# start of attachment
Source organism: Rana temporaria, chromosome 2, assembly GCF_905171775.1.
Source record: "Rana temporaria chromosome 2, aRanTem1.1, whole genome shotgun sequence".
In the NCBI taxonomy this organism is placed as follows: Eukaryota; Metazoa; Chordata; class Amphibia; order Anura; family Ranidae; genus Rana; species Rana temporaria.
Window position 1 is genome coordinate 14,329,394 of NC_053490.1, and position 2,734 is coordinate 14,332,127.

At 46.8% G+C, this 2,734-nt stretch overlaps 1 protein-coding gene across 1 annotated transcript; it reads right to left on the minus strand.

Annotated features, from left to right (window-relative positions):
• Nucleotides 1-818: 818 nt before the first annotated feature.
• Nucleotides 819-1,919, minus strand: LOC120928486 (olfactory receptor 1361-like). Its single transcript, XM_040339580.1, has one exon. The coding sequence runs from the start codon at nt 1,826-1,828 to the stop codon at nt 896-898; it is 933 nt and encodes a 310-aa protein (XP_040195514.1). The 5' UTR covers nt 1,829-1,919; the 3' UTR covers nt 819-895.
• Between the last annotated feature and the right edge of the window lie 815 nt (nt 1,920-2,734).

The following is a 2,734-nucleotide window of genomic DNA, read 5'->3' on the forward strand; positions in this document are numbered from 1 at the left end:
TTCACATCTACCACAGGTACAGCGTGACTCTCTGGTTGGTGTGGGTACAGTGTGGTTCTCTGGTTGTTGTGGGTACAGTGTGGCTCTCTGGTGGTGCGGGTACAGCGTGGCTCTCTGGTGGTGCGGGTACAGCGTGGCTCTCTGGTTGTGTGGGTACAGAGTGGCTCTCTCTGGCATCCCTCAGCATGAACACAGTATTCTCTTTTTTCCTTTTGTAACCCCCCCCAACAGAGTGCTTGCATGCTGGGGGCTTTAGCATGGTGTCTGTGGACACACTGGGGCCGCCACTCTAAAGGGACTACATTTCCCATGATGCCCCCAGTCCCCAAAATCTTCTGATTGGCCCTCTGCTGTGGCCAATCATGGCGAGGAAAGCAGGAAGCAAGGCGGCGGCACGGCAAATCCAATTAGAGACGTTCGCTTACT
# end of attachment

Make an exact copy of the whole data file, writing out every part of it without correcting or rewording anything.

Source organism: Rana temporaria, chromosome 2, assembly GCF_905171775.1.
Source record: "Rana temporaria chromosome 2, aRanTem1.1, whole genome shotgun sequence".
In the NCBI taxonomy this organism is placed as follows: Eukaryota; Metazoa; Chordata; class Amphibia; order Anura; family Ranidae; genus Rana; species Rana temporaria.
Window position 1 is genome coordinate 14,329,394 of NC_053490.1, and position 2,734 is coordinate 14,332,127.

At 46.8% G+C, this 2,734-nt stretch overlaps 1 protein-coding gene across 1 annotated transcript; it reads right to left on the minus strand.

Annotated features, from left to right (window-relative positions):
• Nucleotides 1-818: 818 nt before the first annotated feature.
• Nucleotides 819-1,919, minus strand: LOC120928486 (olfactory receptor 1361-like). Its single transcript, XM_040339580.1, has one exon. The coding sequence runs from the start codon at nt 1,826-1,828 to the stop codon at nt 896-898; it is 933 nt and encodes a 310-aa protein (XP_040195514.1). The 5' UTR covers nt 1,829-1,919; the 3' UTR covers nt 819-895.
• Between the last annotated feature and the right edge of the window lie 815 nt (nt 1,920-2,734).

The following is a 2,734-nucleotide window of genomic DNA, read 5'->3' on the forward strand; positions in this document are numbered from 1 at the left end:
TTCACATCTACCACAGGTACAGCGTGACTCTCTGGTTGGTGTGGGTACAGTGTGGTTCTCTGGTTGTTGTGGGTACAGTGTGGCTCTCTGGTGGTGCGGGTACAGCGTGGCTCTCTGGTGGTGCGGGTACAGCGTGGCTCTCTGGTTGTGTGGGTACAGAGTGGCTCTCTCTGGCATCCCTCAGCATGAACACAGTATTCTCTTTTTTCCTTTTGTAACCCCCCCCAACAGAGTGCTTGCATGCTGGGGGCTTTAGCATGGTGTCTGTGGACACACTGGGGCCGCCACTCTAAAGGGACTACATTTCCCATGATGCCCCCAGTCCCCAAAATCTTCTGATTGGCCCTCTGCTGTGGCCAATCATGGCGAGGAAAGCAGGAAGCAAGGCGGCGGCACGGCAAATCCAATTAGAGACGTTCGCTTACT